The government has announced plans to raise the national speed limit to 60mph for lorries travelling on dual carriageways. This has caused worry and disappointment for many road safety campaigners and despite the government’s belief that it is a positive move, many people are worried about the safety of our roads.
50 to 60mph for Lorries
The government have described their change, which was announced at the end of November, as a modernisation of the rules governing HGVs and have described it as a necessary change to ‘reflect the needs of a modern transport network’. The change will take place from 6th April 2015 and there have already been complaints from many safety organisations that more lives are being put at risk by this change.
Opposing Higher Speeds
This is the second time the government has made a change to the speed limits for HGVs, with a change in single carriageway speed limits announced back in July. Back then, Brake, the road safety charity condemned the government’s decision and they have once again condemned the planned changes to the dual carriageway speed limit change.
Road safety groups including Brake have expressed serious concern on several occasions about the speed change and there are now worries that dual carriageways will become even more dangerous for pedestrians crossing as well as other road users.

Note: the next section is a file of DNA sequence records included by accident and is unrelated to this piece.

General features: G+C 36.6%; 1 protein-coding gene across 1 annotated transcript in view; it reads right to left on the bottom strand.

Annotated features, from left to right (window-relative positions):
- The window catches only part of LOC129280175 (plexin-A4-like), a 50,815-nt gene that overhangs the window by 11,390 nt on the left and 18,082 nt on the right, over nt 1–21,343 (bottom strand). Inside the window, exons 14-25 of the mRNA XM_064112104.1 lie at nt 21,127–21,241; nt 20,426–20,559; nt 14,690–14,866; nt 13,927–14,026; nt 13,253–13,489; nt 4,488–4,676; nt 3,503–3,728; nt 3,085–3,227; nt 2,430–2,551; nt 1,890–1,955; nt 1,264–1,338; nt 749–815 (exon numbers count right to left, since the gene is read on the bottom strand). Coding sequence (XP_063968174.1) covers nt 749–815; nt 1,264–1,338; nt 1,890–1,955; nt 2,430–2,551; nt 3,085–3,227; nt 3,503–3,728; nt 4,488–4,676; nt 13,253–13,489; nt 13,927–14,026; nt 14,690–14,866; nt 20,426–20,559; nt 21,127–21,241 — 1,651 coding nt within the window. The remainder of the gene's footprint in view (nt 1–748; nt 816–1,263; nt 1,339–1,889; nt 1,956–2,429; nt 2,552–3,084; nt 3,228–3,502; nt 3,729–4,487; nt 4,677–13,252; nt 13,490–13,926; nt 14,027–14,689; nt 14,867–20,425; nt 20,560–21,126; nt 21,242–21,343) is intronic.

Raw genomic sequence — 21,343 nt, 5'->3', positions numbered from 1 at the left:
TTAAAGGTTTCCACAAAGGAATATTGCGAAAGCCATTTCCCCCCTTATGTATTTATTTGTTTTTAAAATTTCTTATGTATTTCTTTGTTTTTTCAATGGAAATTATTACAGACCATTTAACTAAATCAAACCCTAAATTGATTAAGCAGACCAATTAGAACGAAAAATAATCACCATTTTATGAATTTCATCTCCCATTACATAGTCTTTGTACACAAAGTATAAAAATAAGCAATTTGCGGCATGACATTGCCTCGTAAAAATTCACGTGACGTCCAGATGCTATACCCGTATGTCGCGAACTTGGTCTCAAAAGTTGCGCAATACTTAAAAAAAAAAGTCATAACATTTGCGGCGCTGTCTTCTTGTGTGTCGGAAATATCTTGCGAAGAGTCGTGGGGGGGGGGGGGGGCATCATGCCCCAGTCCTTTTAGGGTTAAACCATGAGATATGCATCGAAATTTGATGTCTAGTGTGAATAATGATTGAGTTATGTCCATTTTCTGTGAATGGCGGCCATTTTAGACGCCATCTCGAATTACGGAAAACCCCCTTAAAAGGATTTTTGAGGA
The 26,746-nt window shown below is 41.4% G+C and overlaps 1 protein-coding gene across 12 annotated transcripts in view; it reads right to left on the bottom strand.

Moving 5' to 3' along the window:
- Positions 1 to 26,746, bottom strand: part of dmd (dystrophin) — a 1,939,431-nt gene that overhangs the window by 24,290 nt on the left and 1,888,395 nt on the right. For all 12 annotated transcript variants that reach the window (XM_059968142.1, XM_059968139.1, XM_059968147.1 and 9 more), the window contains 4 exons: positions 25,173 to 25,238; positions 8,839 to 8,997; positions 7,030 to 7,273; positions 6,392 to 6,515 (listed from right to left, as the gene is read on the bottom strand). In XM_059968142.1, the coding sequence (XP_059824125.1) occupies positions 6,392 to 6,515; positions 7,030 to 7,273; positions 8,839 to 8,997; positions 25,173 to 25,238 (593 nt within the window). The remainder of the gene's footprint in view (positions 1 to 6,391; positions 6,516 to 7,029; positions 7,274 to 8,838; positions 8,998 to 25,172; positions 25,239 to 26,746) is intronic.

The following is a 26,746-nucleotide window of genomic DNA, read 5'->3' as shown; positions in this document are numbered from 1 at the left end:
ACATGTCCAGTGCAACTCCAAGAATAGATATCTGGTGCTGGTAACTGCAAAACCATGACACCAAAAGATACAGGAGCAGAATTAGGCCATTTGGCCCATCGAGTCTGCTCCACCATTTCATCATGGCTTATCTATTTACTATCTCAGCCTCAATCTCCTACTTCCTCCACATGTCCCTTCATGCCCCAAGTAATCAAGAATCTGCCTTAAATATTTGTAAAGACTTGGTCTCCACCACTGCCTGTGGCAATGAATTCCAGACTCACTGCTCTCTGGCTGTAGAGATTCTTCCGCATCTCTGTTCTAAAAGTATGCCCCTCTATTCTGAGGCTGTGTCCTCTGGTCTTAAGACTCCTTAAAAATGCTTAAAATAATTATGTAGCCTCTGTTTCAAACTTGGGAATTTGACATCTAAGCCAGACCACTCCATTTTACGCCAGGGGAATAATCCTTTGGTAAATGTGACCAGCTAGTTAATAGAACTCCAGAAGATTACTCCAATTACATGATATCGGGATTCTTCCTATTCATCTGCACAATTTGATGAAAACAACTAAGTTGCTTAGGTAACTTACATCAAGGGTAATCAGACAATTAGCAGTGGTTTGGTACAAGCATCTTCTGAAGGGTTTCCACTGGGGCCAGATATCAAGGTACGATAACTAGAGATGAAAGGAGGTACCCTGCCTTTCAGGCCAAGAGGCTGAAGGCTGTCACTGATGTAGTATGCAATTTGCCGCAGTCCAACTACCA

Brake’s Deputy Chief Executive, Julie Townsend, has described the change as ‘a dangerous precedent’ and many other road safety groups agree.
HGV Road Traffic Accidents
As our blog post back in May said, HGVs are involved in more fatal traffic accident every year. This is one sector of the road traffic accident statistics which isn’t coming down and if the speeds go up there is a huge risk that the number of fatalities and serious accidents will go up too.
Campaign for Better Transport, who we mentioned back in May, have also shared their thoughts on this speed change with a further enforcement of their belief that safer lorry designs are necessary, not higher speeds. They go as far as to say that the speed change is simply happening to ‘accommodate the 82% of lorry drivers who already break the speed limit’.
Instead, Campaign for Better Transport say we should be looking at new designs for lorry cabs including reduced blind sport and a crumple zone designed to protect cyclists and pedestrians from being pulled under the wheels in a collision. This idea has been taken to Parliament by UK Transport Undersecretary Robert Goodwill and has a great deal of support in the road safety community.
Reducing the number of road traffic accidents in the UK will help bring down the cost in terms of capital and human life.